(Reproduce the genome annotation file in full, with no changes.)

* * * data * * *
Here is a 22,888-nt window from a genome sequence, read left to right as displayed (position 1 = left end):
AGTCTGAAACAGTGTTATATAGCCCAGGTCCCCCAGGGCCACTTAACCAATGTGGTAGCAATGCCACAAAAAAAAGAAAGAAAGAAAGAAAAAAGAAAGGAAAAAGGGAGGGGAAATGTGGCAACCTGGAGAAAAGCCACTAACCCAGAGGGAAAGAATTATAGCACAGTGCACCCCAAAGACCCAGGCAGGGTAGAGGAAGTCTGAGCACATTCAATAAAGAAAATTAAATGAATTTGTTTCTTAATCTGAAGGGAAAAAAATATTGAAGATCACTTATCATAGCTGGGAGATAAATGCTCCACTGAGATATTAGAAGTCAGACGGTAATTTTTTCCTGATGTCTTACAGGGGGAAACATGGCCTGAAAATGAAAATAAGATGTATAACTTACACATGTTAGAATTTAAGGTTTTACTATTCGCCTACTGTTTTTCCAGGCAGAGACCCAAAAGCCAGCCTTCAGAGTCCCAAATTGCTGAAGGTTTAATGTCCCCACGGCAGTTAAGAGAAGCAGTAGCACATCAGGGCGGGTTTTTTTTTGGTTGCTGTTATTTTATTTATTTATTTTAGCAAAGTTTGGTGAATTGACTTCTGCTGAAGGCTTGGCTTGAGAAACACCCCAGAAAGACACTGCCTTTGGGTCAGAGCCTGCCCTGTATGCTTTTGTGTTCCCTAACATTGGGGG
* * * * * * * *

Here is a 22,888-nt window from a genome sequence, read left to right as displayed (position 1 = left end):
AGTCTGAAACAGTGTTATATAGCCCAGGTCCCCCAGGGCCACTTAACCAATGTGGTAGCAATGCCACAAAAAAAAGAAAGAAAGAAAGAAAAAAGAAAGGAAAAAGGGAGGGGAAATGTGGCAACCTGGAGAAAAGCCACTAACCCAGAGGGAAAGAATTATAGCACAGTGCACCCCAAAGACCCAGGCAGGGTAGAGGAAGTCTGAGCACATTCAATAAAGAAAATTAAATGAATTTGTTTCTTAATCTGAAGGGAAAAAAATATTGAAGATCACTTATCATAGCTGGGAGATAAATGCTCCACTGAGATATTAGAAGTCAGACGGTAATTTTTTCCTGATGTCTTACAGGGGGAAACATGGCCTGAAAATGAAAATAAGATGTATAACTTACACATGTTAGAATTTAAGGTTTTACTATTCGCCTACTGTTTTTCCAGGCAGAGACCCAAAAGCCAGCCTTCAGAGTCCCAAATTGCTGAAGGTTTAATGTCCCCACGGCAGTTAAGAGAAGCAGTAGCACATCAGGGCGGGTTTTTTTTTGGTTGCTGTTATTTTATTTATTTATTTTAGCAAAGTTTGGTGAATTGACTTCTGCTGAAGGCTTGGCTTGAGAAACACCCCAGAAAGACACTGCCTTTGGGTCAGAGCCTGCCCTGTATGCTTTTGTGTTCCCTAACATTGGGGG